The Bearcats got every break imaginable in this game.  UK was ice-cold from the outside, going 4-15 from the outside.  (Devin Booker was 0-5 from behind the arc, and he has now made only 3 of his last 16 three-pointers).  The Cats also missed a bunch of shots from within about two feet of the goal.  The officials, like most officials these days, decided to call only about 60 percent of the fouls the Bearcats actually committed.  And the Bearcats' antics on the court -- which should have led to about four technical fouls -- were punished only with a double technical on a play where UC's Octavius Ellis went out of his way to bump Aaron Harrison.  (I supposed Aaron earned his technical for being in a place where Ellis could bump him.)

Thanks to all these blessings, UC trailed by only 35-32 with 15:40 left in the game, and Bearcat morale was high.  But UC always has the wrong idea about Kentucky.  I understand that the horse farms, and the cheerleaders, and the whole Lexington scene generally, might lead you to think that Kentucky is one of those fancy-pants schools like Duke or UNC that doesn't want to play "tough guy" basketball -- that they can be intimidated by the likes of Octavius Ellis and co.  In fact, this is not true.  Kentucky is not just the UNC of Kentucky -- it is also the North Carolina State of Kentucky.  The Wildcats exhibit both the pride of the most successful basketball program in history -- and the working-class values of every small town in the Commonwealth.  And they get in tough, brutal games all the time.  (Just ask Tennessee.  Or Arkansas.  Or Georgia.  Or LSU.)  You can't last long at Kentucky if you can't win games like this.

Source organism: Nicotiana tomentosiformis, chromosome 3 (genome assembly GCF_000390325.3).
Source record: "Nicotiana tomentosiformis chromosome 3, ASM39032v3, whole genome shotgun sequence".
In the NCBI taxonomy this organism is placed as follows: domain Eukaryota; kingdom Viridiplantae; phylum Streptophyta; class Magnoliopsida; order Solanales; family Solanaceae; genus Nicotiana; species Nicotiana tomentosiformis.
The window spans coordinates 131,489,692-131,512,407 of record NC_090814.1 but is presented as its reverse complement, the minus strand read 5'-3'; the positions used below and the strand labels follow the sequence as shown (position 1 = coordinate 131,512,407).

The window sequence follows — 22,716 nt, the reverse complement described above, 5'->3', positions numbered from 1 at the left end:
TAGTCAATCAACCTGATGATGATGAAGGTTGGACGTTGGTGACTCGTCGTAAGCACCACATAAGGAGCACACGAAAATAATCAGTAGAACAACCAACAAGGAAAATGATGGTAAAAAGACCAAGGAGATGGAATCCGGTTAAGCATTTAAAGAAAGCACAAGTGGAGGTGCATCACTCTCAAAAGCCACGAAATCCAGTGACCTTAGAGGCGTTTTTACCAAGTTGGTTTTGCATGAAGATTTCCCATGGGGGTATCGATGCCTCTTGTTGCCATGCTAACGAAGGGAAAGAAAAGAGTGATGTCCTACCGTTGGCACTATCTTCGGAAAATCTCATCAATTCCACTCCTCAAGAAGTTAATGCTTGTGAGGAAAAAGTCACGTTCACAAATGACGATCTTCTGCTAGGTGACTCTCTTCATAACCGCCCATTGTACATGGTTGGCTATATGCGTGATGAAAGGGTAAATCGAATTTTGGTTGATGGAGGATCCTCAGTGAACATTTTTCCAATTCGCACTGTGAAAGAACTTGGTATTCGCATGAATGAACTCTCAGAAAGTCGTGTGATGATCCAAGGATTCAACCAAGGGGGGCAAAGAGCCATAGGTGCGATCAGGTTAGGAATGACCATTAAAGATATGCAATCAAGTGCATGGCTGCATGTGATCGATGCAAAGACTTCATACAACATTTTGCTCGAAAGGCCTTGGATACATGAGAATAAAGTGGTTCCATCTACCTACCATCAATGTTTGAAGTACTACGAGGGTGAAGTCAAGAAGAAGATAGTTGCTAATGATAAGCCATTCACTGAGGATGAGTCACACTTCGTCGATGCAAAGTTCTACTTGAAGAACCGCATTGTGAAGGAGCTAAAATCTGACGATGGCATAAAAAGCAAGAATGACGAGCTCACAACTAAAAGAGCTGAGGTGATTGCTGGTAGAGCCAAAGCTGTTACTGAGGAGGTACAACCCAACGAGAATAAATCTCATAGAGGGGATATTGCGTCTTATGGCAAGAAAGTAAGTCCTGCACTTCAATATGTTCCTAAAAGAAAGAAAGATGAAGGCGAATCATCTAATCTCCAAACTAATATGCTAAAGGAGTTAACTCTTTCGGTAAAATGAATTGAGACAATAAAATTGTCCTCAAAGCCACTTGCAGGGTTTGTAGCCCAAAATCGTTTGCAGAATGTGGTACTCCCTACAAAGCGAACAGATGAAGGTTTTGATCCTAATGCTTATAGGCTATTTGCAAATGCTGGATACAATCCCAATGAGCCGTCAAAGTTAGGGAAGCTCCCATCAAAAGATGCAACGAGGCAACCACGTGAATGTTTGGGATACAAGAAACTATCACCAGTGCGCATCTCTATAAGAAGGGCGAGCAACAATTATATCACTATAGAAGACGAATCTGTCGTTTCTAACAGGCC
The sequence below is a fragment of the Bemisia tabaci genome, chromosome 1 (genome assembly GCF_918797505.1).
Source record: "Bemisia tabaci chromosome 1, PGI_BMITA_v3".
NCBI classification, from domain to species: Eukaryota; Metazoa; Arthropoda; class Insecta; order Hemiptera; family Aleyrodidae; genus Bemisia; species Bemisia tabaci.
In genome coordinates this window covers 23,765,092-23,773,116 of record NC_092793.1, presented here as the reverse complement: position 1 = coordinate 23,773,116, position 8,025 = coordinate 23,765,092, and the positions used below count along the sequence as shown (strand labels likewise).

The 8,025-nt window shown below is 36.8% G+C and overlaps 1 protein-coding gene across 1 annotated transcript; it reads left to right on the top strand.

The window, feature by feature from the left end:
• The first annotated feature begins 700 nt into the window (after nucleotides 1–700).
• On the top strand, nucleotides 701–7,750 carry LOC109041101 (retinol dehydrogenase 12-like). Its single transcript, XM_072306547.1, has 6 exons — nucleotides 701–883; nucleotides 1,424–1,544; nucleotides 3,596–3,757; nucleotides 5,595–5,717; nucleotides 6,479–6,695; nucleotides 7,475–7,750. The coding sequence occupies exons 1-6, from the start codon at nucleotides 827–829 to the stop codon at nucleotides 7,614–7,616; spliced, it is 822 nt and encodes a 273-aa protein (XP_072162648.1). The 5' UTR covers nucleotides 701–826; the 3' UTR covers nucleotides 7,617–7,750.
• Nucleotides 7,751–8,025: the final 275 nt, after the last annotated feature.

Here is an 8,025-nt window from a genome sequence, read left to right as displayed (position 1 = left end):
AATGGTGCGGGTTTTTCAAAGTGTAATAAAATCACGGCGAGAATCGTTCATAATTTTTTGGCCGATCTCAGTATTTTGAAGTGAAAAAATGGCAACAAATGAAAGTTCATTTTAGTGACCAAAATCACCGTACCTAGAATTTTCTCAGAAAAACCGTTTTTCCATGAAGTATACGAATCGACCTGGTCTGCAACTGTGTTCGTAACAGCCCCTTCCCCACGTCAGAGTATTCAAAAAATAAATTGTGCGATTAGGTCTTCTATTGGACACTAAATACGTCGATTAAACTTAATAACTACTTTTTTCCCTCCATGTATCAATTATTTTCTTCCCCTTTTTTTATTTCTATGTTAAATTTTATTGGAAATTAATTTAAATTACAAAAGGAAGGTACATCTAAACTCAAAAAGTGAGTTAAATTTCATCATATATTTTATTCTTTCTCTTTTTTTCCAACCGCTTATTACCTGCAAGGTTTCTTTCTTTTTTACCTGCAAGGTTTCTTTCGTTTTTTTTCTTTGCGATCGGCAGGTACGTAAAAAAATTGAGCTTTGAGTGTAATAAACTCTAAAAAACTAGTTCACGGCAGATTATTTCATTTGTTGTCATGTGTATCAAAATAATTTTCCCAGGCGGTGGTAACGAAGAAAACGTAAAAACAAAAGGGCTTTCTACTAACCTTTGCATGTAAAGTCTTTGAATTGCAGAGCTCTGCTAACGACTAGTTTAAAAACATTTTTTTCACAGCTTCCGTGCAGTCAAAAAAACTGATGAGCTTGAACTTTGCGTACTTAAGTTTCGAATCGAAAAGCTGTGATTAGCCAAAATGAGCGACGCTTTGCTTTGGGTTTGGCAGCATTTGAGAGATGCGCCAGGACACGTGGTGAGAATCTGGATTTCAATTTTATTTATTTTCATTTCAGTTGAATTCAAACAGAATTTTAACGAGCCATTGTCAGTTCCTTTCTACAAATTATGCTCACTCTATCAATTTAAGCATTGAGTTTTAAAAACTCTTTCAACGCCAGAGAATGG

Different UK coaches have had different approaches to this type of challenge.  When Rick Pitino was at Kentucky, he preferred to soar over teams like UC -- bombing them with three's and turnovers until they were too far behind to keep up.  But Calipari doesn't have such good three-point shooters -- and that's not his style anyway.  He believes that you have to earn victories over teams like UC by going inside over and over and over -- by letting them know that you're even tougher than they are.  And so this Kentucky team usually tries to blast its way through the type of physical play UC was handing out.

Down the stretch, that's exactly what the Cats did.  Over 14 minutes in the second half, Kentucky outscored UC 27 to 11, taking their lead from 35-32 to 62-43.  I thought everyone played well, but the Cats' MVP was the smallest player on the floor -- Tyler Ulis, who refused to back off from UC's pressure, and who played 34 minutes with 9 points, 5 assists, 3 steals -- and no turnovers.

And so this amazing, wonderful, spectacular team became the first team in the history of NCAA Division 1 to post a record of 36-0.  They also won the last game they will ever play in the Beloved Commonwealth, and earned a spot in the Sweet 16 in Cleveland.  And they brought great joy to all the Kentuckians who crammed into the Yum! Center to cheer and cheer and cheer.

Afterward, the UC players said that Kentucky's 9 blocks and 7 steals didn't bother them -- they just didn't execute the way they should have.  And that's the story that they will tell themselves for years to come.  But meanwhile, we go on to the next round.  And if you think the Bearcats were tiresome, wait until you see what their old coach, Bob Huggins, has cooked up at West Virginia.